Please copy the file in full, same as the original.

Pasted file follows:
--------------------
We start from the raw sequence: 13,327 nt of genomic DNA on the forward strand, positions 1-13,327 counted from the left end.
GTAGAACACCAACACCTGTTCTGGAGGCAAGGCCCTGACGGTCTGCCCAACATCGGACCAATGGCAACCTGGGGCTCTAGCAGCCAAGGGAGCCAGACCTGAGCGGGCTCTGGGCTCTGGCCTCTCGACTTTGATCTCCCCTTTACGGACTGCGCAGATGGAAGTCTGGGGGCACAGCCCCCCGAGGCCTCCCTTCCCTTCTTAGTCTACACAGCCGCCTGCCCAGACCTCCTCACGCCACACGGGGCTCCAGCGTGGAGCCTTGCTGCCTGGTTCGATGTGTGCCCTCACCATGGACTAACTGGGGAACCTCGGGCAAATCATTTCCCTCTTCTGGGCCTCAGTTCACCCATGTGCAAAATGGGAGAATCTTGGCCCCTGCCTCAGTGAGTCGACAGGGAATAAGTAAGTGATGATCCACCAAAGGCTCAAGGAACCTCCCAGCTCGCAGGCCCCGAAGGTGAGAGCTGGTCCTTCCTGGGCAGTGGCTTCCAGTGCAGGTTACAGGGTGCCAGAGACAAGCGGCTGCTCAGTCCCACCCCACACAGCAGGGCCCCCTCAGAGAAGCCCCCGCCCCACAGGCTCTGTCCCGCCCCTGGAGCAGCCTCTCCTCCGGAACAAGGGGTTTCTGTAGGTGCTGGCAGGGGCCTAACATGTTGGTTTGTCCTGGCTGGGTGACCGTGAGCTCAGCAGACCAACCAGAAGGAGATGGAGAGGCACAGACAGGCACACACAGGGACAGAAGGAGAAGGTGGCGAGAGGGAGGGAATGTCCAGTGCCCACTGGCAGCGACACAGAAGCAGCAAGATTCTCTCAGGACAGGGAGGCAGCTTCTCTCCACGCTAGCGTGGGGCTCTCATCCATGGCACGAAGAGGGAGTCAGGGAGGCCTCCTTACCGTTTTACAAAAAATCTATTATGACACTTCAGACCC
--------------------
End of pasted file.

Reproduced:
We start from the raw sequence: 13,327 nt of genomic DNA on the forward strand, positions 1-13,327 counted from the left end.
GTAGAACACCAACACCTGTTCTGGAGGCAAGGCCCTGACGGTCTGCCCAACATCGGACCAATGGCAACCTGGGGCTCTAGCAGCCAAGGGAGCCAGACCTGAGCGGGCTCTGGGCTCTGGCCTCTCGACTTTGATCTCCCCTTTACGGACTGCGCAGATGGAAGTCTGGGGGCACAGCCCCCCGAGGCCTCCCTTCCCTTCTTAGTCTACACAGCCGCCTGCCCAGACCTCCTCACGCCACACGGGGCTCCAGCGTGGAGCCTTGCTGCCTGGTTCGATGTGTGCCCTCACCATGGACTAACTGGGGAACCTCGGGCAAATCATTTCCCTCTTCTGGGCCTCAGTTCACCCATGTGCAAAATGGGAGAATCTTGGCCCCTGCCTCAGTGAGTCGACAGGGAATAAGTAAGTGATGATCCACCAAAGGCTCAAGGAACCTCCCAGCTCGCAGGCCCCGAAGGTGAGAGCTGGTCCTTCCTGGGCAGTGGCTTCCAGTGCAGGTTACAGGGTGCCAGAGACAAGCGGCTGCTCAGTCCCACCCCACACAGCAGGGCCCCCTCAGAGAAGCCCCCGCCCCACAGGCTCTGTCCCGCCCCTGGAGCAGCCTCTCCTCCGGAACAAGGGGTTTCTGTAGGTGCTGGCAGGGGCCTAACATGTTGGTTTGTCCTGGCTGGGTGACCGTGAGCTCAGCAGACCAACCAGAAGGAGATGGAGAGGCACAGACAGGCACACACAGGGACAGAAGGAGAAGGTGGCGAGAGGGAGGGAATGTCCAGTGCCCACTGGCAGCGACACAGAAGCAGCAAGATTCTCTCAGGACAGGGAGGCAGCTTCTCTCCACGCTAGCGTGGGGCTCTCATCCATGGCACGAAGAGGGAGTCAGGGAGGCCTCCTTACCGTTTTACAAAAAATCTATTATGACACTTCAGACCC